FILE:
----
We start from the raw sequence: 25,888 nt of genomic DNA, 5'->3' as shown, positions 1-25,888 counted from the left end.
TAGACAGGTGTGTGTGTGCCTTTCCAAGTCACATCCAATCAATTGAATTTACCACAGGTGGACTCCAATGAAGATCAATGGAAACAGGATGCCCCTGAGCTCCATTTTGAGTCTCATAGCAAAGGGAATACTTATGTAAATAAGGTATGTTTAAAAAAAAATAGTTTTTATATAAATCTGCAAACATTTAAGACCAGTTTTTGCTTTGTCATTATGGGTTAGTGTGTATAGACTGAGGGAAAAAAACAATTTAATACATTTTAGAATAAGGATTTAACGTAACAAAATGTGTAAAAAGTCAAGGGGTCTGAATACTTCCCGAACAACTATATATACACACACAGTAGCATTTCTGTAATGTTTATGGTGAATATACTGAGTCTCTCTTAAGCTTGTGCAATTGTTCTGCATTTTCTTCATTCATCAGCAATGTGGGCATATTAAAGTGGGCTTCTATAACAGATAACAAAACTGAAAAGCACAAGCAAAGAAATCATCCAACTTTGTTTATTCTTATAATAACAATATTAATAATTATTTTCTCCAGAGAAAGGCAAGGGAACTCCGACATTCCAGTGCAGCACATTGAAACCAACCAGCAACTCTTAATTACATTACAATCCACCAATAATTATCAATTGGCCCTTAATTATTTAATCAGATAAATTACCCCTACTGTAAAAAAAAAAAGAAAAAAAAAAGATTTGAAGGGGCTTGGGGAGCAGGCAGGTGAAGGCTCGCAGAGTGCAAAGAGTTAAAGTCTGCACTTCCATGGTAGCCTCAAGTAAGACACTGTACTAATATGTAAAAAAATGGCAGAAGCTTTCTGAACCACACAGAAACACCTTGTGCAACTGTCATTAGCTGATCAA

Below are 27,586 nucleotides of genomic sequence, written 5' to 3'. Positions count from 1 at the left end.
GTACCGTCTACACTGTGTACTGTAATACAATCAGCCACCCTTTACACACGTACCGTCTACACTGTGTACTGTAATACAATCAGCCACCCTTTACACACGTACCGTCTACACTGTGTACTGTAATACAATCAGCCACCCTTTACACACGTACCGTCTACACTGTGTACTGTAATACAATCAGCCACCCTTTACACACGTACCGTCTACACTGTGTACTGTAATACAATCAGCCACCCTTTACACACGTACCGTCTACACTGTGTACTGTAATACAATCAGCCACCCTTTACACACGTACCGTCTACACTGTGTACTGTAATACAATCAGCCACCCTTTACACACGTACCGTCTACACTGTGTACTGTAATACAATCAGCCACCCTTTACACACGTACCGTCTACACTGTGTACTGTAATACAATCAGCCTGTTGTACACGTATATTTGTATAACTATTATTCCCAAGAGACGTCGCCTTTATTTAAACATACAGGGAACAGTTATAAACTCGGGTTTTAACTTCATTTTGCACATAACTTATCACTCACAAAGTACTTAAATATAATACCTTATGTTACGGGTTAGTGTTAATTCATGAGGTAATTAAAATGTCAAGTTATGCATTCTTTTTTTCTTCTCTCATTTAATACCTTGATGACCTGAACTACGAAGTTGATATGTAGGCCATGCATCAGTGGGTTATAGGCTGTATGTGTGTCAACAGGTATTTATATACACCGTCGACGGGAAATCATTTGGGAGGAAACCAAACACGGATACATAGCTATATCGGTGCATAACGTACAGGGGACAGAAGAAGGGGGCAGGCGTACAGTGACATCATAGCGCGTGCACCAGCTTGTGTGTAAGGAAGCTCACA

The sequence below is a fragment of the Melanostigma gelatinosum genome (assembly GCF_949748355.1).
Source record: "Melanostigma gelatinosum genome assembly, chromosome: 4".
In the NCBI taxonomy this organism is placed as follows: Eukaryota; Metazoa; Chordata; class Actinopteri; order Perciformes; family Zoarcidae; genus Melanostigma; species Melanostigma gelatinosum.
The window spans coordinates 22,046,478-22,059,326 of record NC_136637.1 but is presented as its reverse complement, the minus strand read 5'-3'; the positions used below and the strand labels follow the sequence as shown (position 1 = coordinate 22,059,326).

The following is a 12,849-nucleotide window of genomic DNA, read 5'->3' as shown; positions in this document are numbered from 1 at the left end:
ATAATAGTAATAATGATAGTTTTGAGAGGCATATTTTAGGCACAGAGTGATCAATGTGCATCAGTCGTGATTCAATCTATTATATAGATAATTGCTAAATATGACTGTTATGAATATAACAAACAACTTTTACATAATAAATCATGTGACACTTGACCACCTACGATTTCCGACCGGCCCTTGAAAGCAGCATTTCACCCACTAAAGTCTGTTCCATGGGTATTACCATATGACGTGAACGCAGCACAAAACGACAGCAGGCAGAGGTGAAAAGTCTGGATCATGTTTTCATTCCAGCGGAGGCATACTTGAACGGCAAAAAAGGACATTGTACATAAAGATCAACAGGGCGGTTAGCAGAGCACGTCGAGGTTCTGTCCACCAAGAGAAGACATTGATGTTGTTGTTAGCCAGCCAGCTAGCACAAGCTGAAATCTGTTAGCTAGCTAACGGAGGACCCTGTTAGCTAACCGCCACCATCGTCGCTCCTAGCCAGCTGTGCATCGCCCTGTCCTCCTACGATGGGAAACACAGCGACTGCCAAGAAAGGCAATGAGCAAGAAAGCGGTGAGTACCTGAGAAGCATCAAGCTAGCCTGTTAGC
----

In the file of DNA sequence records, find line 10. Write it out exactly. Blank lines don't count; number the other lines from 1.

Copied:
ATAATAGTAATAATGATAGTTTTGAGAGGCATATTTTAGGCACAGAGTGATCAATGTGCATCAGTCGTGATTCAATCTATTATATAGATAATTGCTAAATATGACTGTTATGAATATAACAAACAACTTTTACATAATAAATCATGTGACACTTGACCACCTACGATTTCCGACCGGCCCTTGAAAGCAGCATTTCACCCACTAAAGTCTGTTCCATGGGTATTACCATATGACGTGAACGCAGCACAAAACGACAGCAGGCAGAGGTGAAAAGTCTGGATCATGTTTTCATTCCAGCGGAGGCATACTTGAACGGCAAAAAAGGACATTGTACATAAAGATCAACAGGGCGGTTAGCAGAGCACGTCGAGGTTCTGTCCACCAAGAGAAGACATTGATGTTGTTGTTAGCCAGCCAGCTAGCACAAGCTGAAATCTGTTAGCTAGCTAACGGAGGACCCTGTTAGCTAACCGCCACCATCGTCGCTCCTAGCCAGCTGTGCATCGCCCTGTCCTCCTACGATGGGAAACACAGCGACTGCCAAGAAAGGCAATGAGCAAGAAAGCGGTGAGTACCTGAGAAGCATCAAGCTAGCCTGTTAGC